2016’s first publication featuring my work came out on the 1st of Jan in the BBC’s monthly history magazine. Their commissions are always right up my street as I am a big fan of history, so if I can get paid to illustrate it, well then that makes me very happy indeed! Here’s a look at my last two images commissioned by BBC History starting with Decembers issue.
This image from the December publication is depicting the capture of Richard III by forces loyal to the House of York in the Battle of Wakefield. There were a couple of things I had to bare in mind when putting this one together, firstly I wasn’t allowed to show any gore secondly no battlefield scenes! So to get around this I decided to symbolise the capture of Richard as a bold white rose, the sigil of his house.
Another tricky element was that the image had to be historically accurate, so as you can see above a number of pieces of armour and weapons had to be changed. Most of my research came from googling battle reenactments, so it seems they had the wrong armour on!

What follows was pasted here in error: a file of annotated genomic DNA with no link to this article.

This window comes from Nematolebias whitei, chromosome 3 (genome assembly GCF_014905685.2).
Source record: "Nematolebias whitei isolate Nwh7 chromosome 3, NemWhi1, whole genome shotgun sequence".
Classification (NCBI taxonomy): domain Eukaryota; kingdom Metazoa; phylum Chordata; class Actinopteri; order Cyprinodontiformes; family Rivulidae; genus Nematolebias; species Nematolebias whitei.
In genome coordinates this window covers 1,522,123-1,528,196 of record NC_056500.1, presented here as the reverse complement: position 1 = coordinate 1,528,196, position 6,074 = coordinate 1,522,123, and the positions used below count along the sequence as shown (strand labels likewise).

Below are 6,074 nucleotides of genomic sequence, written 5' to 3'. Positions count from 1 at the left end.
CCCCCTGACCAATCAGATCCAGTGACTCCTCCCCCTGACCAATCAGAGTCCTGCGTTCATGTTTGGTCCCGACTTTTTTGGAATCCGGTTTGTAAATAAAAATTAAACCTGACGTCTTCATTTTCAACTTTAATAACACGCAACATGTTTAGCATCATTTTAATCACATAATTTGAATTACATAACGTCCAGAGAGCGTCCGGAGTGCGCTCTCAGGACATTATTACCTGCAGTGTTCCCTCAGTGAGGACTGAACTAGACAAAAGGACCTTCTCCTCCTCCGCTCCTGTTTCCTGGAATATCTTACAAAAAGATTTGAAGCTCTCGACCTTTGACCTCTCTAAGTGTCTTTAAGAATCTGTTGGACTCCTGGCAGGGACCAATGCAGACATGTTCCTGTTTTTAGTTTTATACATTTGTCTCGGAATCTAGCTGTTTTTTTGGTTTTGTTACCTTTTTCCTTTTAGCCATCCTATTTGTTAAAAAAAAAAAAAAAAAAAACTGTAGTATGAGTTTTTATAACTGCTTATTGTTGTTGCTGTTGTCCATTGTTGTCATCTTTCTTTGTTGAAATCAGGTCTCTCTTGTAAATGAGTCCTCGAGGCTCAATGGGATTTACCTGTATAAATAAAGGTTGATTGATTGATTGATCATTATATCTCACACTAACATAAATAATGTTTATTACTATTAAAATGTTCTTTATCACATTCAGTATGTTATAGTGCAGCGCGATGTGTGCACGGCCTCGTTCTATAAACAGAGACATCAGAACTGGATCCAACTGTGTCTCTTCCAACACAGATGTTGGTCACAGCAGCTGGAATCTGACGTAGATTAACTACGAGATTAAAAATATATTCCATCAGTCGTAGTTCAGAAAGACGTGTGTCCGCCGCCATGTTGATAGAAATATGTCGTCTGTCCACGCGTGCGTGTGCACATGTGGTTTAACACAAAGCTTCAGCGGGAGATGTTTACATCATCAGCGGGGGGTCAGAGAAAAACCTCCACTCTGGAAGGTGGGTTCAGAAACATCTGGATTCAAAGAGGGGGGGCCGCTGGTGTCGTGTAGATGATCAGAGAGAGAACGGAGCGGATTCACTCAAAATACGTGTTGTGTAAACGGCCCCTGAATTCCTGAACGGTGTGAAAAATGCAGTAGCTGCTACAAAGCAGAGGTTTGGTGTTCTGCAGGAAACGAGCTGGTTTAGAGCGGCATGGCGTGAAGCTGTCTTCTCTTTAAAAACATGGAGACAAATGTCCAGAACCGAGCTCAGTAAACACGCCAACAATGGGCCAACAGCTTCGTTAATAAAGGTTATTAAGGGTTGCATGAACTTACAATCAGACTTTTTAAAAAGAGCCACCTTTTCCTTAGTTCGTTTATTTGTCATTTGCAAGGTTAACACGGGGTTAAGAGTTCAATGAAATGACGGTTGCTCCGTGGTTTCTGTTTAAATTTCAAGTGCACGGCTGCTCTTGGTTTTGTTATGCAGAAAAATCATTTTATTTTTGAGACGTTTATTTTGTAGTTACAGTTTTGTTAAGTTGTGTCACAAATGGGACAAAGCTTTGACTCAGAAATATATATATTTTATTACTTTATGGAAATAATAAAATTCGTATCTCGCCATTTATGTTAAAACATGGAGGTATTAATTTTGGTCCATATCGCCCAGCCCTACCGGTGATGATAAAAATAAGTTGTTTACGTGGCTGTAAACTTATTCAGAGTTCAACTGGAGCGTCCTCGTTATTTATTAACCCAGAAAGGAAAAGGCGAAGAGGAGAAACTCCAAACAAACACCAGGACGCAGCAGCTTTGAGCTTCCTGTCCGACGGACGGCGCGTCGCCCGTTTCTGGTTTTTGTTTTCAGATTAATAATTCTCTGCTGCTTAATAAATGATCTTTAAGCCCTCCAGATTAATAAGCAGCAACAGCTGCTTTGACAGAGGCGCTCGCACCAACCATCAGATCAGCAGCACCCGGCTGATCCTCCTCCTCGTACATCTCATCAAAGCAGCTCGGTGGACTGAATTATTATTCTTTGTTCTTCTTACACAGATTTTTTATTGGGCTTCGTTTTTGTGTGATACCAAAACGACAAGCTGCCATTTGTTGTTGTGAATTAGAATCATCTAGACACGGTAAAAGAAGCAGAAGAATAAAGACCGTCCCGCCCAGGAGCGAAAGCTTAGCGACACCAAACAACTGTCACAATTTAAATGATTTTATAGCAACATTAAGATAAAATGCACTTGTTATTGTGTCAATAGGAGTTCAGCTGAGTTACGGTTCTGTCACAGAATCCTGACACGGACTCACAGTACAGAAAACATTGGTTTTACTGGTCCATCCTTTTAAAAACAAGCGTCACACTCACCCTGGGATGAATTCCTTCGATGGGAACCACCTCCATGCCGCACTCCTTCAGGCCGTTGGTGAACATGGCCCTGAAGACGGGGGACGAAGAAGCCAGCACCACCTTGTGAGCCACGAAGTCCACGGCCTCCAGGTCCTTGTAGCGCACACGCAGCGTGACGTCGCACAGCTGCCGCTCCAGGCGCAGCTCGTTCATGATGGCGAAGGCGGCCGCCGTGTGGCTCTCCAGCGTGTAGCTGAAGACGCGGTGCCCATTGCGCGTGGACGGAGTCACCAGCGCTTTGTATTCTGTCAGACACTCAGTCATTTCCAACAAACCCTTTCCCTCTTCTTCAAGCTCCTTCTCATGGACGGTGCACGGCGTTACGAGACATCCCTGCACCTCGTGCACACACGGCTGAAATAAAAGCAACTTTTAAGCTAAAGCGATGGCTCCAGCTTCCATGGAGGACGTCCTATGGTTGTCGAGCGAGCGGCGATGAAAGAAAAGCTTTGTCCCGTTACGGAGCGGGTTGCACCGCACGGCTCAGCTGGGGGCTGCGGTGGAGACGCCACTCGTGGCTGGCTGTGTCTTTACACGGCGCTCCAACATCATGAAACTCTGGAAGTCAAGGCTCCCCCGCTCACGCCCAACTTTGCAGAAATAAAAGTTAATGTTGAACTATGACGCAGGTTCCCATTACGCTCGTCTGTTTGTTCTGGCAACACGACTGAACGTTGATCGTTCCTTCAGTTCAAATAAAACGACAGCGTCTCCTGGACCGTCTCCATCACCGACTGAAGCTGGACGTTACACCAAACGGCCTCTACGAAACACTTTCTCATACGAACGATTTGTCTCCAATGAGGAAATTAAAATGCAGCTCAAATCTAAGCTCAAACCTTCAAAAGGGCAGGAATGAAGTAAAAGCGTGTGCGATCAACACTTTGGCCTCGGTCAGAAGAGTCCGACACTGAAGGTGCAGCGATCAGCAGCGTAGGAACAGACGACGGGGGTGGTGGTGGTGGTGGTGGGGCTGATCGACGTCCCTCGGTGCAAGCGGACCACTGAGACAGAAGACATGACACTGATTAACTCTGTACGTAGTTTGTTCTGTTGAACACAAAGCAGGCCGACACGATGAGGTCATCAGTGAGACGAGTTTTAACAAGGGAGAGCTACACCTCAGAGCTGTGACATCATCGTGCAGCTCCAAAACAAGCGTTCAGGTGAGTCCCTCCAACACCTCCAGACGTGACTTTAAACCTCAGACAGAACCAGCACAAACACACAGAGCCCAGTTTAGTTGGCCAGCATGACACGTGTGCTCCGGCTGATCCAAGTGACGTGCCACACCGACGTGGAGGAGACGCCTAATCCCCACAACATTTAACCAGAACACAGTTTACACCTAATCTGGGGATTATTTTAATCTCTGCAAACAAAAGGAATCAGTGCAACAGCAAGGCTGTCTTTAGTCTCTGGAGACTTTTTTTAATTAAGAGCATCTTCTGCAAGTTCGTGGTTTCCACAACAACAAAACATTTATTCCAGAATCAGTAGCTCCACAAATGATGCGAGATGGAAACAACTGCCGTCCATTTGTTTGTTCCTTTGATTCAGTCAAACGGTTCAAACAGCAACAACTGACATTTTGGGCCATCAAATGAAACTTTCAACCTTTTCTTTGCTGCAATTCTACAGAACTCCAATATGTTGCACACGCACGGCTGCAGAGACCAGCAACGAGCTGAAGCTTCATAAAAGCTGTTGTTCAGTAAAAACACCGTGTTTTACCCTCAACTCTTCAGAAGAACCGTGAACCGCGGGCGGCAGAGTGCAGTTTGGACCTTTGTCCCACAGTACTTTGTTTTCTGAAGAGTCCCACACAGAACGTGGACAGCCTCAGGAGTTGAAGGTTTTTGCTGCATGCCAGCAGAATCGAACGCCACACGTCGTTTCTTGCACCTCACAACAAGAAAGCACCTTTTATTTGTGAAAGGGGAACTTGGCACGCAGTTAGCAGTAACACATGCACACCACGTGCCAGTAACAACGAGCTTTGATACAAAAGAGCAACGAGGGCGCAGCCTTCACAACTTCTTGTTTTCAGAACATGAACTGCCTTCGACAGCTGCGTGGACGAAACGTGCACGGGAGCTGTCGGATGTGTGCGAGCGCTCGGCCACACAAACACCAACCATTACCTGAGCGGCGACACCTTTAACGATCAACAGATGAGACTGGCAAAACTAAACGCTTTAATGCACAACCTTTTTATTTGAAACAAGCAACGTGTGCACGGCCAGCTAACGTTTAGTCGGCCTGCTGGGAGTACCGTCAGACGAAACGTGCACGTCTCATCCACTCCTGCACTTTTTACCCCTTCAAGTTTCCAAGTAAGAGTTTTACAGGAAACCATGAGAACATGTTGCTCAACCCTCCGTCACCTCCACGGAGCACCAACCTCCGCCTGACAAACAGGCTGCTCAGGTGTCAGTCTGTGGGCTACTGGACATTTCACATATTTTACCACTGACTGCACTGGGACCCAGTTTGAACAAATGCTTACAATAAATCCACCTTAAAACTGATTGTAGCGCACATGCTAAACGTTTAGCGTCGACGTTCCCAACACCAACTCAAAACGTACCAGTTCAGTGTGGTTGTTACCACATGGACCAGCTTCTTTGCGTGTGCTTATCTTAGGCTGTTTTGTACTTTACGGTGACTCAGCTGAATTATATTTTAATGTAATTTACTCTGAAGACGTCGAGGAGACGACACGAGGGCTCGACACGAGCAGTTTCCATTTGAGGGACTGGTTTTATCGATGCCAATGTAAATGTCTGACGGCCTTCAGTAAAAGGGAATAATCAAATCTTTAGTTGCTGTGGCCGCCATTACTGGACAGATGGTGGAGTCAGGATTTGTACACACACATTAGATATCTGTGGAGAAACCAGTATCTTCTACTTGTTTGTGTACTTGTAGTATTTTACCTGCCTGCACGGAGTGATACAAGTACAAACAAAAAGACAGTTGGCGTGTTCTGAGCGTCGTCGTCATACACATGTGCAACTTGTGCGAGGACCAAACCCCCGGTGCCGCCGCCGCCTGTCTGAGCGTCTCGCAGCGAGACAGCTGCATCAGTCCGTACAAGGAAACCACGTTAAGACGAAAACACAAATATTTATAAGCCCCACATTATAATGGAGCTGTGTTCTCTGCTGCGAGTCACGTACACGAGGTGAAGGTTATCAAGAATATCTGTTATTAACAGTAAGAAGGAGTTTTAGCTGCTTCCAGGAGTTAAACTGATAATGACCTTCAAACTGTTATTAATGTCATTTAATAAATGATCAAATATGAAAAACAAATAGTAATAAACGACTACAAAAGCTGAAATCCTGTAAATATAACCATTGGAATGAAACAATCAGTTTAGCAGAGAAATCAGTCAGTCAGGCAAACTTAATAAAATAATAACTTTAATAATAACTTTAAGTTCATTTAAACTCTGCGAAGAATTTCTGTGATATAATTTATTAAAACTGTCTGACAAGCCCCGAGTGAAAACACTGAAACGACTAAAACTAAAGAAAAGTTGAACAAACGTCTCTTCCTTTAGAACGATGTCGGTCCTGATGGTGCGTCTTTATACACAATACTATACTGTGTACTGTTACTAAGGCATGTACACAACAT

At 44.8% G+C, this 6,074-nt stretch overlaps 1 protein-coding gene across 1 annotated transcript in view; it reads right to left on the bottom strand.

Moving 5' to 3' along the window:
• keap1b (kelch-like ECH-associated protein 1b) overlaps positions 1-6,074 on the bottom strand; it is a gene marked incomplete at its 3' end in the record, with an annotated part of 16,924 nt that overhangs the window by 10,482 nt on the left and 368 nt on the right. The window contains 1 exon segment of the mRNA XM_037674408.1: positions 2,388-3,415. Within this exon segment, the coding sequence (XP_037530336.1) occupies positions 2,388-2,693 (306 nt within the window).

My most recent image was illustrating the fall of Granada at the hands of Queen Isabella. I focused specifically on the beautiful buildings that make up the Alhambra with the unfortunate former inhabitants in the foreground fleeing. Apparently Christopher Columbus witnessed the house banner of Isabella being raised over the city, so originally the man in the bottom right was Columbus. I used the iconic image of the cross that Columbus used when he crossed the atlantic to discover the new world. However, it was rightly removed as he only used it on his sails not on capes like I had originally done, as well as the fact it was another 20 years or so until it was designed. In the end it was decided we would just make the figure a Spanish man from the time.
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